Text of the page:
It can feel like the dog world is polarized between people who "get" anxious and reactive dogs and people who don't. Worse, the people who don't get it can be dismissive and unkind, not to mention making it difficult for you to navigate the world with your dog by not respecting personal space.
Lately, however, people are coming to realize that completely calm, bomb-proof dogs are closer to an exception than a rule. Many dogs have something they're not good with, whether it's alone time, storms, cats or children. This increase in awareness means there are now more and easier ways to help an anxious dog than just walking them at 5am. Here are eight ways you can make life with your anxious or reactive dog better for both of you.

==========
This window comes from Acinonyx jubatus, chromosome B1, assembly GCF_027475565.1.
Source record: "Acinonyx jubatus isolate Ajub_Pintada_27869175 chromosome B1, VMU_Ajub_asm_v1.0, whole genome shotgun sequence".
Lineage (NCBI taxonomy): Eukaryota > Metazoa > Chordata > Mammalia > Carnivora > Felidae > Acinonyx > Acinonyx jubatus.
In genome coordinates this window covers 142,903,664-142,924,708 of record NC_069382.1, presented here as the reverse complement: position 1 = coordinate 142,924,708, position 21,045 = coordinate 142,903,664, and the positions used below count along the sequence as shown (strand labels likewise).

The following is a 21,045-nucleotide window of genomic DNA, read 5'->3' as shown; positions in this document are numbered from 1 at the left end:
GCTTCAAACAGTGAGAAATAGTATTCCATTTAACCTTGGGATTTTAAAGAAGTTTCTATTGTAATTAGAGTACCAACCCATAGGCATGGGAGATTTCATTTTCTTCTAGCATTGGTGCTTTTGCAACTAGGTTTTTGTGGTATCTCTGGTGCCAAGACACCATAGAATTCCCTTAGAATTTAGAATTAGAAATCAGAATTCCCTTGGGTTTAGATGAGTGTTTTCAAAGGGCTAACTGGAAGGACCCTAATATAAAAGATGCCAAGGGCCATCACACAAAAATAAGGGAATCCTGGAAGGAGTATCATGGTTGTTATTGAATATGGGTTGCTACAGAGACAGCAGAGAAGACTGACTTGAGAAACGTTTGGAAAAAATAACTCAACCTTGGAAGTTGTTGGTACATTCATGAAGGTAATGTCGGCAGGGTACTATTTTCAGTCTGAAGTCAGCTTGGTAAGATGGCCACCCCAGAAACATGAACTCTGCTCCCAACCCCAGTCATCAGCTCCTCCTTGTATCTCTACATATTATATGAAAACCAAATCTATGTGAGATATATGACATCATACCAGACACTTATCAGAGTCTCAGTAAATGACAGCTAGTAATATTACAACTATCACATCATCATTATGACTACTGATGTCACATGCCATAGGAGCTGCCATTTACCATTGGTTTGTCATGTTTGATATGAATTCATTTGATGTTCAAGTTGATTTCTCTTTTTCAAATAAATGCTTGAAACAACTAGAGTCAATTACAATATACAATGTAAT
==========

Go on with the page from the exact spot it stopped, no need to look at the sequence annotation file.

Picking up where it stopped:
1. Better training. In recent years, modern trainers have learnt that an overwhelming majority of dogs who lunge at, bark at and fight other dogs and humans aren't doing so because they're "dominant" or because they want to be "pack leader," they're doing it because they're scared. A frightened dog, especially one who feels like he can't escape, will turn to aggression to "get him before he gets me." Now we know aggression is rooted in fear, we know to avoid trainers that "rehabilitate" aggressive dogs by dominating them; hurting the dog more just makes him shut down, it doesn't stop him being scared. Change the emotion, on the other hand, and you'll change the behavior. A dog who isn't scared of other dogs will have no need to bark or fight. Find a good trainer, ideally one certified by CCPDT, and you can work wonders together.